Film Review: FIRST REFORMED (USA 2017) ***

Submit your Screenplay to the Festival TODAY

First Reformed Poster

A priest of a small congregation in upstate New York grapples with mounting despair brought on by tragedy, worldly concerns and a tormented past.


Paul Schrader


Paul Schrader

FIRST REFORMED is the name of an old church built in 1767 that is still standing in the film of the same name.  The film’s subject is Reverend Toller (Ethan Hawke), a good-hearted God-fearing man but one who questions his faith after the death of his son, that also resulted in his marriage break-up.  Toller is lonely.  Toller is also ill with a cancerous tumour.

The film is directed by Paul Schrader, known for his serious films.  His best movies include BLUE COLLAR, CAT PEOPLE and AFFLICTION, the latter film winning James Coburn the Best Supporting Actor Oscar.  FIRST REFORMED shares a bit of the scarce but biting humour in AFFLICTION, in the form of Cedric the Entertainer playing the supporting role of Pastor Jeffers.  But Schrader is dead set on the subject at hand – the relevance of religion in today’s world.  Jeffers offers advice to Toller in  a sit-down session in his office: “You are always in the garden.  Jesus was never always in the garden.  He was sometimes at the market place or on the mountain.  He was never in the garden on his knees spitting blood.”   This is the film’s laugh-out loud yet serious segment.  Unlike the recent film DISOBEDIENCE with an Orthodox Jews setting, this film is respectful of its religious setting. 

The story unfolds from the appearance of Mary (Amanda Seyfried).  She wants the reverend to speak to her husband, Michael (Philip Ettinger) who wants to destroy the child that Mary is now bearing.  This is when Toller reveals (to the husband and the audience) that he is a man with baggage himself.   His family have all been in the military. By tradition, his son follows by enlisting, against the wishes of his mother.  The son is killed 6 months later in Iraq.  Toller’s wife and him are now separated with Toller now serving in the church.   In mid-film, a tragedy occurs that Toller blames himself for, wondering what he could have done different.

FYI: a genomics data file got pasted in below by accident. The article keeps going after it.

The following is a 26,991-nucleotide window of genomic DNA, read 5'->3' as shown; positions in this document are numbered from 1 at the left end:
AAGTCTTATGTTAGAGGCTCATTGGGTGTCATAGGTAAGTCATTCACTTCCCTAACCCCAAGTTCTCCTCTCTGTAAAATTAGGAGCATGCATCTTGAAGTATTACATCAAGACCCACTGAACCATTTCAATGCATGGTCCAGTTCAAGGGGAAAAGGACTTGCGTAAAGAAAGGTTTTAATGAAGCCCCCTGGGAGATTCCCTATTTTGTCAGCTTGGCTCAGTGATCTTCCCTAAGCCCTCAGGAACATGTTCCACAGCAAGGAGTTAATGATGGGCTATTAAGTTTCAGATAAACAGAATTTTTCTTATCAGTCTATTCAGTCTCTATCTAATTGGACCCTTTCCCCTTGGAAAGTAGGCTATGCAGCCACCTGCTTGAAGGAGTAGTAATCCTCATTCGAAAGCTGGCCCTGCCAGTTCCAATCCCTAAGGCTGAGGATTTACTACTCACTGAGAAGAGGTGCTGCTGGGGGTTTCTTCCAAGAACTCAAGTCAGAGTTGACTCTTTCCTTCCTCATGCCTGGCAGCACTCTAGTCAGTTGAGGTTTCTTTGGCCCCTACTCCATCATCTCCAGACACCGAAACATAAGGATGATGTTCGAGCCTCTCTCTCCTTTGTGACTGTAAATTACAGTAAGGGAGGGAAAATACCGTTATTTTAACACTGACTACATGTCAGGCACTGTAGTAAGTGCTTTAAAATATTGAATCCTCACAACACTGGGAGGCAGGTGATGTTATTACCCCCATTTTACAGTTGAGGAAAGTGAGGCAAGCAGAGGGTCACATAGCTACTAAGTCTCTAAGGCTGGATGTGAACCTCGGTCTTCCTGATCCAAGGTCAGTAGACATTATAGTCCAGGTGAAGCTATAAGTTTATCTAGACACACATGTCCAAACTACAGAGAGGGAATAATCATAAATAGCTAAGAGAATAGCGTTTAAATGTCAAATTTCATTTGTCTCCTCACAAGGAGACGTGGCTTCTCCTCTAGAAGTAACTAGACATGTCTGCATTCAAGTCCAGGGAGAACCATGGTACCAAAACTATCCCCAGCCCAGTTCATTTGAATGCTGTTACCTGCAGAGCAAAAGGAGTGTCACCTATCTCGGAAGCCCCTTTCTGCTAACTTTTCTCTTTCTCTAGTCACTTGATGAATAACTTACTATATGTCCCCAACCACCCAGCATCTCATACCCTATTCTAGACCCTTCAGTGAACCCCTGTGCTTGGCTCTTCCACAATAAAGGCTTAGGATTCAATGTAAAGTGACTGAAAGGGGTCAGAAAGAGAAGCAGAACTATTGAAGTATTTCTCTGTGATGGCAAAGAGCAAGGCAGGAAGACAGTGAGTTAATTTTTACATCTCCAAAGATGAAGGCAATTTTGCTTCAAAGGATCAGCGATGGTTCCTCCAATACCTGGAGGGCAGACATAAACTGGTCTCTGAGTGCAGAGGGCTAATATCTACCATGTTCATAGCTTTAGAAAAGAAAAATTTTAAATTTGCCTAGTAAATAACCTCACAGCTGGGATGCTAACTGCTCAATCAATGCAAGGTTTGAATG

Toller keeps a journal, writing by hand his thoughts and deeds every 24 hours.  The words serve two purposes.  Besides recounting the events that have occurred  stressing the importance of each, they also reflect the intimate thoughts of the writer, how he feels as he goes on, not only with the events but the daily routines.  Toller intends the diary be destroyed after a year of writing, done as an experiment, which makes the exercise all the more curious.

The Reverend Toller (age 46) is revealed to be a meticulous man from the very first scene.  He insists on fixing the leaking faucet in the men’s toilet on his own, without having to spend unnecessary money.  He can be an angry man an a timid one intimidated by those above him. 

Toller is a character waiting to explode, just as the Coburn character exploded in Schrader’s best film since AFFLICTION.  Hawke delivers a dead serious performance, one of the best of his career.  These are just two reasons making FIRST REFORMED a worthwhile film to watch.



Submit your Screenplay to the Festival TODAY


Film Review: WHY HIM? (USA 2016). James Franco. Bryan Cranston.

why_him_movie_poster.jpgDirector: John Hamburg
Writers: Jonah Hill (story), John Hamburg (story/screenplay), Ian Helfer (screenplay)
Stars: Zoey Deutch, James Franco, Tangie Ambrose, Bryan Cranston, Cedric the Entertainer, Megan Mullally

Review by Gilbert Seah